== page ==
Home FAIR Principles A1.2: The protocol allows for an authentication and authorisation when required

What does this mean?
This is a key, but often misunderstood, element of FAIR. The ‘A’ in FAIR does not necessarily mean ‘open’ or ‘free’. Rather, it implies that one should provide the exact conditions under which the data are accessible. Hence, even heavily protected and private data can be FAIR. Ideally, accessibility is specified in such a way that a machine can automatically understand the requirements, and then either automatically execute the requirements or alert the user to the requirements. It often makes sense to request users to create a user account for a repository. This allows to authenticate the owner (or contributor) of each dataset, and to potentially set user-specific rights. Hence, this criterion will also affect your choice of the repository where you will share your data.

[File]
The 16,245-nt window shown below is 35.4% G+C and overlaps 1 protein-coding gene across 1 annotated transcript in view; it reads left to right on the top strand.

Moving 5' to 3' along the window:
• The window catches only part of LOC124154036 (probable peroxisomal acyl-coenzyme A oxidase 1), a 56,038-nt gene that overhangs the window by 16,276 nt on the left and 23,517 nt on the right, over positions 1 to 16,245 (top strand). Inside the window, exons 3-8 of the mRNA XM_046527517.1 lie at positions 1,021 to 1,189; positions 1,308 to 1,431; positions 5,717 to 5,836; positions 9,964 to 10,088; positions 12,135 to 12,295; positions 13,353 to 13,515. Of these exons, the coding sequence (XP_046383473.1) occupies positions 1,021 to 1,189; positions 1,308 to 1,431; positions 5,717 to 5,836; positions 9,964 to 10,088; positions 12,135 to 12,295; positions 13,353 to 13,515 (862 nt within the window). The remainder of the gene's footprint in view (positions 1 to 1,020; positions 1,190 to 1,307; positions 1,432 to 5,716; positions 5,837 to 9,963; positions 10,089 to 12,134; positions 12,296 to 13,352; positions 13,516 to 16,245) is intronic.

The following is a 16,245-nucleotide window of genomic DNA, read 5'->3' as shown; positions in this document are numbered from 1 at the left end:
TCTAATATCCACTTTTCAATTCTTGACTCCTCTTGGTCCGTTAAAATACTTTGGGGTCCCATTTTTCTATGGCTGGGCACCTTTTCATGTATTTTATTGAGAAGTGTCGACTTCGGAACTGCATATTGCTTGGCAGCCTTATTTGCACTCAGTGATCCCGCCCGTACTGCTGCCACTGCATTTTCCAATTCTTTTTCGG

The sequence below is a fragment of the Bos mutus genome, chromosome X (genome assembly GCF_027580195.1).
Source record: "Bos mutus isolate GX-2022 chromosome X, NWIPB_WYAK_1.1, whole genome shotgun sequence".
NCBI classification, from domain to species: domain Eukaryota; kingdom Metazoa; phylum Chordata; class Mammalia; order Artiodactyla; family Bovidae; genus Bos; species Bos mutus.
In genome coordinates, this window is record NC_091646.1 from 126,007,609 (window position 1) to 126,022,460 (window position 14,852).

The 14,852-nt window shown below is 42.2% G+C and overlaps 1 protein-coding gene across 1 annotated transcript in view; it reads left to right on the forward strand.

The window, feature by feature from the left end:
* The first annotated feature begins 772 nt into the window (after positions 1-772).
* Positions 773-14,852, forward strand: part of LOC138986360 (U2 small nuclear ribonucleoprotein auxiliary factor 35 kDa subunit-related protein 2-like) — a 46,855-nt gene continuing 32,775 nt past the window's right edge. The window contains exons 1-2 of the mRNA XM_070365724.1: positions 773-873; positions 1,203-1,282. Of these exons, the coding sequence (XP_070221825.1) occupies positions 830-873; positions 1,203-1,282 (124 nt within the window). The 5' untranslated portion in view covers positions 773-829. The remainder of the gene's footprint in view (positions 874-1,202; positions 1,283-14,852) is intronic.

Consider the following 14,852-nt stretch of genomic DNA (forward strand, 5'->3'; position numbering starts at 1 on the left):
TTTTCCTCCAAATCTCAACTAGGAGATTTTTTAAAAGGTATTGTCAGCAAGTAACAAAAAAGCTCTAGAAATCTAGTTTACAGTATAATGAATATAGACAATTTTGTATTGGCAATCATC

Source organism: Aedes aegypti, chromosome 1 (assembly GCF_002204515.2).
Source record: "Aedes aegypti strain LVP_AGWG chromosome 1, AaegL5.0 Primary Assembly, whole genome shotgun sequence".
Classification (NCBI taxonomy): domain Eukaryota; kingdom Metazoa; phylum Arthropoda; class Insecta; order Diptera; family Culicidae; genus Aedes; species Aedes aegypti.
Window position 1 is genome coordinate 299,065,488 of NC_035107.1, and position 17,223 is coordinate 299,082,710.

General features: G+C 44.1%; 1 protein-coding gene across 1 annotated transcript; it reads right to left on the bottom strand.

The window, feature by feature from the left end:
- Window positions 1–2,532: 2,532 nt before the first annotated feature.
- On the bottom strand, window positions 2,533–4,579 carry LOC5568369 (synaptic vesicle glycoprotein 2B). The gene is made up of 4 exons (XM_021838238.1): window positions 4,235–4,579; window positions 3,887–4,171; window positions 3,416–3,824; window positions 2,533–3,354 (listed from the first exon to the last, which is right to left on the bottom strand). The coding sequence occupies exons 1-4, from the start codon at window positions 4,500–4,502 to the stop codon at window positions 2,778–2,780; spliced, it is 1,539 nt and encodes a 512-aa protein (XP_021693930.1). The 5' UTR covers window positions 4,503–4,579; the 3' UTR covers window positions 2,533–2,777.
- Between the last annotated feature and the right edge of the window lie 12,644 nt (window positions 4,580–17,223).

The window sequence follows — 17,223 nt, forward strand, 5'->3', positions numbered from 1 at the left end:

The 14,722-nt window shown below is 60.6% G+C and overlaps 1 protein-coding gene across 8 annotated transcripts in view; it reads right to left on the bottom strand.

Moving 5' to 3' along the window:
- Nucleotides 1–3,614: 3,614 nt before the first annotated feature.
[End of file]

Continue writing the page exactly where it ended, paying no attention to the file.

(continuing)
Examples

  • HMAC authentication
  • HTTPS
  • FTPS
  • Telephone

Links to Resources